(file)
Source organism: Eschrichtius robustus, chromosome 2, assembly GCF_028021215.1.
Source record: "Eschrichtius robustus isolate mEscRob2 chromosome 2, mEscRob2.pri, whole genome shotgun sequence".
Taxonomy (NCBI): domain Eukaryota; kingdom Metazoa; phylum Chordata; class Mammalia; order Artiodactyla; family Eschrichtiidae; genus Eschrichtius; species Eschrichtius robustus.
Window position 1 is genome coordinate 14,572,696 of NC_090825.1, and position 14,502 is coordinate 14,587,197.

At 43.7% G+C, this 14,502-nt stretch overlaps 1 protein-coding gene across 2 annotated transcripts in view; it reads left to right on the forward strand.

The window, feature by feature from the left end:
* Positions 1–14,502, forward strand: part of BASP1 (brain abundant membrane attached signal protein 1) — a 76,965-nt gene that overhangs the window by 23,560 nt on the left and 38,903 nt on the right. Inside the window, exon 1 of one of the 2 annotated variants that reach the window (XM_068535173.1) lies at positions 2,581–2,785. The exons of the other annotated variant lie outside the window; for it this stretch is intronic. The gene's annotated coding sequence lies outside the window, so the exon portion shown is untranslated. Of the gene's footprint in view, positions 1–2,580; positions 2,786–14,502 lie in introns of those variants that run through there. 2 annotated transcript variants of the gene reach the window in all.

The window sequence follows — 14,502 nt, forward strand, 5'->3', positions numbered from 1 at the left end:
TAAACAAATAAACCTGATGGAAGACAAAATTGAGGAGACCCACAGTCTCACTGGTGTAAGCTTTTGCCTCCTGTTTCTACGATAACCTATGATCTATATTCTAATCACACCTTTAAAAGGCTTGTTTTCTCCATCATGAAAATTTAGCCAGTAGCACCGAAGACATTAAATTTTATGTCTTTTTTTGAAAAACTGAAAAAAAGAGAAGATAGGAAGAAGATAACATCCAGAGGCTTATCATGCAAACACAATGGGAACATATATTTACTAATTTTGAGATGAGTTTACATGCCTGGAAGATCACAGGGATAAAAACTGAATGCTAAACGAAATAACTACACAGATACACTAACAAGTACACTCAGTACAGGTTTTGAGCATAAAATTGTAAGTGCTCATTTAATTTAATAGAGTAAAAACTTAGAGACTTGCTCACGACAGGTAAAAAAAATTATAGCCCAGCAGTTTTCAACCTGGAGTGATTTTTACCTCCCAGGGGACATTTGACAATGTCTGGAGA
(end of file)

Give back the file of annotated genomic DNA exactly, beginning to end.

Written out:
Source organism: Eschrichtius robustus, chromosome 2, assembly GCF_028021215.1.
Source record: "Eschrichtius robustus isolate mEscRob2 chromosome 2, mEscRob2.pri, whole genome shotgun sequence".
Taxonomy (NCBI): domain Eukaryota; kingdom Metazoa; phylum Chordata; class Mammalia; order Artiodactyla; family Eschrichtiidae; genus Eschrichtius; species Eschrichtius robustus.
Window position 1 is genome coordinate 14,572,696 of NC_090825.1, and position 14,502 is coordinate 14,587,197.

At 43.7% G+C, this 14,502-nt stretch overlaps 1 protein-coding gene across 2 annotated transcripts in view; it reads left to right on the forward strand.

The window, feature by feature from the left end:
* Positions 1–14,502, forward strand: part of BASP1 (brain abundant membrane attached signal protein 1) — a 76,965-nt gene that overhangs the window by 23,560 nt on the left and 38,903 nt on the right. Inside the window, exon 1 of one of the 2 annotated variants that reach the window (XM_068535173.1) lies at positions 2,581–2,785. The exons of the other annotated variant lie outside the window; for it this stretch is intronic. The gene's annotated coding sequence lies outside the window, so the exon portion shown is untranslated. Of the gene's footprint in view, positions 1–2,580; positions 2,786–14,502 lie in introns of those variants that run through there. 2 annotated transcript variants of the gene reach the window in all.

The window sequence follows — 14,502 nt, forward strand, 5'->3', positions numbered from 1 at the left end:
TAAACAAATAAACCTGATGGAAGACAAAATTGAGGAGACCCACAGTCTCACTGGTGTAAGCTTTTGCCTCCTGTTTCTACGATAACCTATGATCTATATTCTAATCACACCTTTAAAAGGCTTGTTTTCTCCATCATGAAAATTTAGCCAGTAGCACCGAAGACATTAAATTTTATGTCTTTTTTTGAAAAACTGAAAAAAAGAGAAGATAGGAAGAAGATAACATCCAGAGGCTTATCATGCAAACACAATGGGAACATATATTTACTAATTTTGAGATGAGTTTACATGCCTGGAAGATCACAGGGATAAAAACTGAATGCTAAACGAAATAACTACACAGATACACTAACAAGTACACTCAGTACAGGTTTTGAGCATAAAATTGTAAGTGCTCATTTAATTTAATAGAGTAAAAACTTAGAGACTTGCTCACGACAGGTAAAAAAAATTATAGCCCAGCAGTTTTCAACCTGGAGTGATTTTTACCTCCCAGGGGACATTTGACAATGTCTGGAGA